I found this quote from the Speech of Aristophanes, The Symposium, by Plato over at Andrew Sullivan's blog (http://andrewsullivan.theatlantic.com/the_daily_dish/2008/02/for-valentines.html) and thought it worth repeating. To me, it describes the essence of true love. Something that each of us, if we are lucky, will experience at some point in our lives. It likewise describes the aspect of gay love that the Christianists try to pretend utterly does not exist:
"When a man meets the half that is his very own, then something wonderful happens; the two are struck from their senses by love, by a sense of belonging to one another, and by desire, and they don't want to be separated from one another, not even for a moment. These are the people who finish out their lives together and still cannot say what it is they want from one another.
No one would think it is the intimacy of sex - that mere sex is the reason each lover takes so great and deep a joy in one another. It's obvious that the soul of every lover longs for something else; his soul cannot say what it is, but like an oracle is has a sense of what it wants, and like an oracle it hides behind a riddle.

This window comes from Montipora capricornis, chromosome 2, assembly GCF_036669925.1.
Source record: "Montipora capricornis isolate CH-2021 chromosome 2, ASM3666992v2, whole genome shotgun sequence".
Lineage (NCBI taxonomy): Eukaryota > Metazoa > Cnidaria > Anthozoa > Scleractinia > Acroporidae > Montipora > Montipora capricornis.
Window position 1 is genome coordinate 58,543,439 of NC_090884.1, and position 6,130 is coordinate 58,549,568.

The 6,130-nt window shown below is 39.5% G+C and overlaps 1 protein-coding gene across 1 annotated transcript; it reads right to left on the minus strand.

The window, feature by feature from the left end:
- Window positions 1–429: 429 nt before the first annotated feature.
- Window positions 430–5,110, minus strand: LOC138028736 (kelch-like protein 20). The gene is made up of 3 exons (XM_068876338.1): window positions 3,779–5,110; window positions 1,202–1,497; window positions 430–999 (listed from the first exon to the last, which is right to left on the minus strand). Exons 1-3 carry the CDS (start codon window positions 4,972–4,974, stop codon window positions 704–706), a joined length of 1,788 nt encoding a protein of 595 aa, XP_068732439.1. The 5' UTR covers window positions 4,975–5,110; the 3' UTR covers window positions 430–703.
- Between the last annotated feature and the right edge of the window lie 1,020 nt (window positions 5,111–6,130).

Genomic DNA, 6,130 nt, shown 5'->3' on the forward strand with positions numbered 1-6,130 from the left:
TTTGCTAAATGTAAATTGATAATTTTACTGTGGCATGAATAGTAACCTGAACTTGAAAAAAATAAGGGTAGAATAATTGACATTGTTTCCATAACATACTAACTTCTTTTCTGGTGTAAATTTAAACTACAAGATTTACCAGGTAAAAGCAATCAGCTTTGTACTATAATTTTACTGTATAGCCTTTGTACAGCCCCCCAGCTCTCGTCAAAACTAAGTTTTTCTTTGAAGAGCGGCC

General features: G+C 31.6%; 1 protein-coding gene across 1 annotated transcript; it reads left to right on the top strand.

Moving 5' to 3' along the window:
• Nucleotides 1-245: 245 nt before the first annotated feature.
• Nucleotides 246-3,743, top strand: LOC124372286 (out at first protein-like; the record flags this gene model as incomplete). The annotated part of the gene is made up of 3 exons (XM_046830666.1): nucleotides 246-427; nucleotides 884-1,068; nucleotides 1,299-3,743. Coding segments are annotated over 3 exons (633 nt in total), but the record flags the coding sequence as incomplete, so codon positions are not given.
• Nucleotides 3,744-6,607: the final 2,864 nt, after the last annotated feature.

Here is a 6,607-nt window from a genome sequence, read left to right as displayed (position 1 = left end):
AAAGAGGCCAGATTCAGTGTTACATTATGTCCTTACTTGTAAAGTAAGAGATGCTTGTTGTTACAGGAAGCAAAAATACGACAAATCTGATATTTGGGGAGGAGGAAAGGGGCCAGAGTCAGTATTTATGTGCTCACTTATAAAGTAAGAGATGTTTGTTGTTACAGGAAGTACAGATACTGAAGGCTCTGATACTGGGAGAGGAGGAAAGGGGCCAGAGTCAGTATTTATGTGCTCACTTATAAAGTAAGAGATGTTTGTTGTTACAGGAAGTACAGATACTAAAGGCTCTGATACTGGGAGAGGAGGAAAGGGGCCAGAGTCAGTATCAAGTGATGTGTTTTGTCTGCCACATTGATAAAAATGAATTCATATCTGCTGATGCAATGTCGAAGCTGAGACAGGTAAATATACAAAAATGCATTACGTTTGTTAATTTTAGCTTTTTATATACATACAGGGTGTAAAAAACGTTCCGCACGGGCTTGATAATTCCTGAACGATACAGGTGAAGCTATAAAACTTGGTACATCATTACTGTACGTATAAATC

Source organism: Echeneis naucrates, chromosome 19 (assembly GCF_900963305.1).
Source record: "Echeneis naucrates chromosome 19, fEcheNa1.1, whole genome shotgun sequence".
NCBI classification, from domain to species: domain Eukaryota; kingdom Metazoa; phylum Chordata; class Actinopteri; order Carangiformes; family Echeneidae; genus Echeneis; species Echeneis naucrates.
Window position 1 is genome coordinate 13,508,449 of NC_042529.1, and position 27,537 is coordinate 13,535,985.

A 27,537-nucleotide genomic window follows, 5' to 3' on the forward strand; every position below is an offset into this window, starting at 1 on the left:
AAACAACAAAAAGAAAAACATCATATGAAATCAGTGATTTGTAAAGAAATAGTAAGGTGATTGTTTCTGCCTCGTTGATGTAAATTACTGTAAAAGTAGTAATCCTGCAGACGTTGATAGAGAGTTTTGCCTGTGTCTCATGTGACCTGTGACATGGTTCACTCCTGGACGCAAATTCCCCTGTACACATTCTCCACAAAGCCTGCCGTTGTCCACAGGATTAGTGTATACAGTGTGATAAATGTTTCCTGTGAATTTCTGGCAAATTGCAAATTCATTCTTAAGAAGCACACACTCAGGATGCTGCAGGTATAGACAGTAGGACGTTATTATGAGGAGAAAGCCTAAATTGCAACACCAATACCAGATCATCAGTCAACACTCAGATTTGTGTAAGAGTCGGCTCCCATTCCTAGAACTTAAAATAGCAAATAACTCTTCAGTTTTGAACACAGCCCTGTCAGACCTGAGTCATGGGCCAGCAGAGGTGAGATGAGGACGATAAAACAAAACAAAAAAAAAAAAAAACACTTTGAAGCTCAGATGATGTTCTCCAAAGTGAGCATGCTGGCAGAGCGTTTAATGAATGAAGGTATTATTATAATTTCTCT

Suppose two lovers are lying together and Hephaestus stands over them and asks "What is it you human beings really want from each other?" And suppose they're perplexed and he asks them again:
"Is this your heart's desire, then, for the two of you to become parts of the same whole, as near as can be, and never to separate day or night? Because if that's your desire, I'd like to weld you together and join you into something that is naturally whole, so that the two of you are made into one. Then the two of you would share one life, as long as you lived, because you would be one being, and, by the same token, when you died you would be one not two in heaven.
Look at your love, and see if this is what you desire: wouldn't this be all the good fortune you could want? No one who received this offer would turn it down. No one would find anything else more precious."